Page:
Meeting Of Creditors In Bankruptcy

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Going to court

Every debtor, regardless of the chapter of bankruptcy they file, must make one personal appearance in the case. That appearance is at the first meeting of creditors.

It isn’t really in “court” since the judge is not present; it’s a meeting with the trustee and any creditors who choose to come.

It’s probably not even in a courtroom, but in a meeting room somewhere.

In most consumer cases, no creditors come at all.

The first meeting of creditors

The court schedules a meeting of creditors in each case, usually about 30 days after the filing.  The meeting is nick-named the “341 meeting” after the section of the bankruptcy code that requires it.

The trustee assigned to the case presides and asks questions of the debtor about the contents of the bankruptcy schedules.

In cases where there are assets with value greater than the available exemptions, the trustee tries to gather information to aid in his liquidation of those assets for payment to creditors.

He may ask for the business records or other documents concerning the assets or the debtor’s financial history.

Not a test or an inquisition

Neither the trustee nor the creditors can take any action at the meeting that decides any question central to the case.  It is a fact finding meeting.

Of course, if new or troubling facts come out at the meeting, the trustee or a creditor can file a motion or an adversary proceeding in the bankruptcy court for the judge’s consideration.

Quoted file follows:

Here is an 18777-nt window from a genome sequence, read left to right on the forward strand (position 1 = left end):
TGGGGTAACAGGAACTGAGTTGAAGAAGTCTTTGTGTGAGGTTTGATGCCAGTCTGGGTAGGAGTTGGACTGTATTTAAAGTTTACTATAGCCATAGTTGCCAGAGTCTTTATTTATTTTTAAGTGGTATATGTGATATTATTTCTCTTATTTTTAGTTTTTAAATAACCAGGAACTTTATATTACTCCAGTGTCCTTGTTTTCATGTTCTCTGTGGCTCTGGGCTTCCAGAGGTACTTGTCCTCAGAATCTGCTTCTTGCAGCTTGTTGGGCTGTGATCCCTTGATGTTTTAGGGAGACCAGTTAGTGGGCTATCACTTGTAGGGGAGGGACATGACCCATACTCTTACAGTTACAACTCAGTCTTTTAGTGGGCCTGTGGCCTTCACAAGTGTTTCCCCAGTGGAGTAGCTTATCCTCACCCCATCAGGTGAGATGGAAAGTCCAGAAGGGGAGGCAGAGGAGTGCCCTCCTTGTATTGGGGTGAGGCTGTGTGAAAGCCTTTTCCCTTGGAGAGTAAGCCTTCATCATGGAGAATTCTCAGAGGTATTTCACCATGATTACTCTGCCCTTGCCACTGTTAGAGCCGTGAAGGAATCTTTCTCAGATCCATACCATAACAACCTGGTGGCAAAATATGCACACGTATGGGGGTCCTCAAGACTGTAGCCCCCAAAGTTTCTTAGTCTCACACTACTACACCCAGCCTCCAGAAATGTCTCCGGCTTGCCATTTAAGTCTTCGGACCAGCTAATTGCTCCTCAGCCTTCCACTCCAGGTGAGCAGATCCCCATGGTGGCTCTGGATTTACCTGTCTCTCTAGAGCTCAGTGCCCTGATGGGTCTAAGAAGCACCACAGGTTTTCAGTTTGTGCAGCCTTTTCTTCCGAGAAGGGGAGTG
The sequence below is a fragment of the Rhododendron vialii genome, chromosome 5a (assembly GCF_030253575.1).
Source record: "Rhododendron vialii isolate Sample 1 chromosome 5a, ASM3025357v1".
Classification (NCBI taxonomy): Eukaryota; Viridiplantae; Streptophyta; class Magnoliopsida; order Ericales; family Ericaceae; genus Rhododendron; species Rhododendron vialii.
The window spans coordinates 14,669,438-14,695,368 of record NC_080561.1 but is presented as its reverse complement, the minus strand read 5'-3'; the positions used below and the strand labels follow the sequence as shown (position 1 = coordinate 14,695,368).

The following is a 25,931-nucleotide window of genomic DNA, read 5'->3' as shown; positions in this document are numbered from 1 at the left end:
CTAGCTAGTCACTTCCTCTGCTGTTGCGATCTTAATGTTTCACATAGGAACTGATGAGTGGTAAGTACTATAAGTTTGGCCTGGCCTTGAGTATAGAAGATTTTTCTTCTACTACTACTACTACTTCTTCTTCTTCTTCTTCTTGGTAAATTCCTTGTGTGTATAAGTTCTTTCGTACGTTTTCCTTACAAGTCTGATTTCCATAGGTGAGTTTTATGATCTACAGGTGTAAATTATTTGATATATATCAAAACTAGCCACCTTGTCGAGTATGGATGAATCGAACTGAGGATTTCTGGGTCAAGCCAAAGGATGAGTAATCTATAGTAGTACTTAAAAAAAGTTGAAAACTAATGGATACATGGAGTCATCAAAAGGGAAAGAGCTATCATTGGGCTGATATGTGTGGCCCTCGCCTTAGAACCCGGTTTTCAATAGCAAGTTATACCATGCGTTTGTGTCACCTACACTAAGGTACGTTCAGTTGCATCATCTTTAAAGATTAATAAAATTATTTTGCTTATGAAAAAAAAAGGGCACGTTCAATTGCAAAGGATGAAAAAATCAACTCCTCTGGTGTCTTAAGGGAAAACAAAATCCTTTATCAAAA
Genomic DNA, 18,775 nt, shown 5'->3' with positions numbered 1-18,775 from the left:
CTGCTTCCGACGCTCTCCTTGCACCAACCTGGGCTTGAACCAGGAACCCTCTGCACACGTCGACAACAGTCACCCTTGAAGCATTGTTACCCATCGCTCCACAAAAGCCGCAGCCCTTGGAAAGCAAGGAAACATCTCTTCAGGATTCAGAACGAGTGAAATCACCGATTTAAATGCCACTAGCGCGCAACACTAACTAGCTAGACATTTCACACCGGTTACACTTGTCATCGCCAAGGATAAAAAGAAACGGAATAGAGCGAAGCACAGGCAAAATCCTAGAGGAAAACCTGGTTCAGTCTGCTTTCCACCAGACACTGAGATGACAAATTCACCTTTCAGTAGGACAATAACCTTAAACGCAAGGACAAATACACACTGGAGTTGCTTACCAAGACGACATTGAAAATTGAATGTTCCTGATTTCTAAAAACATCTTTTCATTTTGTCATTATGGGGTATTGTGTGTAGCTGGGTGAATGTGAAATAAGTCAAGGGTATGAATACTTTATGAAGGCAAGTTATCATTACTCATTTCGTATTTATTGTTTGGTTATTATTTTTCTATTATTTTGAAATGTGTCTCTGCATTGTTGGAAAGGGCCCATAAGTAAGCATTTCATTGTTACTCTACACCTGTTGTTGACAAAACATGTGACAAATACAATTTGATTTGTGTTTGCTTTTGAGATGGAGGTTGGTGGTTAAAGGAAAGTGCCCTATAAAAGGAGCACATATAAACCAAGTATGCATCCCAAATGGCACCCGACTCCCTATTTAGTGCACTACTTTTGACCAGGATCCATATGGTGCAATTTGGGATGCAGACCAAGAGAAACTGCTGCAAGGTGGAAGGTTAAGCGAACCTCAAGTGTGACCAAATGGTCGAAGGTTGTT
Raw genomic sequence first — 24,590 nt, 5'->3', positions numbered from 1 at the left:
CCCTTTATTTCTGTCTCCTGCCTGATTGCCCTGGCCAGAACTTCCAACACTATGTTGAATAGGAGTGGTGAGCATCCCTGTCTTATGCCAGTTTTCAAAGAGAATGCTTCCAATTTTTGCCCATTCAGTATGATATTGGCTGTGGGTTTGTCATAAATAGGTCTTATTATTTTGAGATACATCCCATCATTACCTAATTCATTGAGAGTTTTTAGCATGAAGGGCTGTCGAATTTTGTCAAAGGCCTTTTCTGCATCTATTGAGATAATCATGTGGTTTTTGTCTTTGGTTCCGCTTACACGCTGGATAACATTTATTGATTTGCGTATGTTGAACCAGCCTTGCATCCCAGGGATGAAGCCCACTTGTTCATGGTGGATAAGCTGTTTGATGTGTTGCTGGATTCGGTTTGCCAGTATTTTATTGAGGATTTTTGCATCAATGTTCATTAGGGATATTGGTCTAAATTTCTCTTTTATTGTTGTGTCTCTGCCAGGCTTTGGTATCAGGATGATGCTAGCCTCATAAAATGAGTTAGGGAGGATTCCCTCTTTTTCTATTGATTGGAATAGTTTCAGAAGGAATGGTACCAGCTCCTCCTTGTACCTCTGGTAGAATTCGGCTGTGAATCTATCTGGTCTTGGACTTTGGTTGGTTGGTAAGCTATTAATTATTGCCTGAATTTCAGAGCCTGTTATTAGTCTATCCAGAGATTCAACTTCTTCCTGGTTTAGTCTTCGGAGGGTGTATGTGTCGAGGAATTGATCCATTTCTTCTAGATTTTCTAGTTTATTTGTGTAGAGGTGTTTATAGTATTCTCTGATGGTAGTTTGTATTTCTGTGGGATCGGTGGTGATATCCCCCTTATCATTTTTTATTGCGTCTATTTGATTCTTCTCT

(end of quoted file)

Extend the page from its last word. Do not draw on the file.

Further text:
Most 341 meetings are short, sweet, and uneventful.  The debtor does not have to justify filing bankruptcy.  No rights are won or lost at the 341 meeting.

Creditors do not have to attend the 341 meeting to file a claim or object to discharge.

What happens at the meeting?

The trustee examines your proof of identity and social security number, first.  Forget those essential items, and you’ll probably have to come back.

The trustee swears you in and begins his questioning.  I have some tips for answering the trustee’s questions.  The meeting is either tape recorded or recorded by a court reporter.

Standard questions asked by the trustee at the 341 meeting include:

  • Did you read the schedules before signing?
  • Did you list all of your assets?
  • Did you list all of your debts?
  • Are the schedules accurate?
  • Do you want to make any corrections to the schedules?
  • Have you lived in this state for the past two years?
  • Do you owe anyone domestic support?
  • Are your cars insured?
  • Have you destroyed your credit cards?

The trustee may also ask how you reached the values on your assets and for more information about unusual assets or business interests.

If the trustee needs more information or documents that aren’t available at the meeting, the meeting may be continued until another date when the information can be provided and any questions answered.

Will my creditors be there?

Creditors are invited to the meeting, though most creditors don’t come.

Creditors who do attend are usually those with security interests in the debtor’s assets or creditors who think that they have been defrauded.

Creditors are permitted to ask the debtor questions under oath.  The scheduling constraints of most trustee’s calendars usually limit each creditor to a few minutes at the 341 meeting.

Creditors can ask the court for an order requiring the debtor to appear for a further examination, like a deposition, under the provisions of Bankruptcy Rule 2004.

It’s the last meeting, too

Most 341 meetings are concluded after the debtor’s first appearance.

Unless the client is reaffirming a debt or moving to avoid a lien, it’s usually the last time I see my Chapter 7 clients.


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Image courtesy of Wally Gobetz and Flickr

About the Author
Northern California bankruptcy lawyer Cathy is a 30+ year veteran of bankruptcy practice in the Silicon Valley. She is known for energetic representation of clients and her command of bankruptcy law.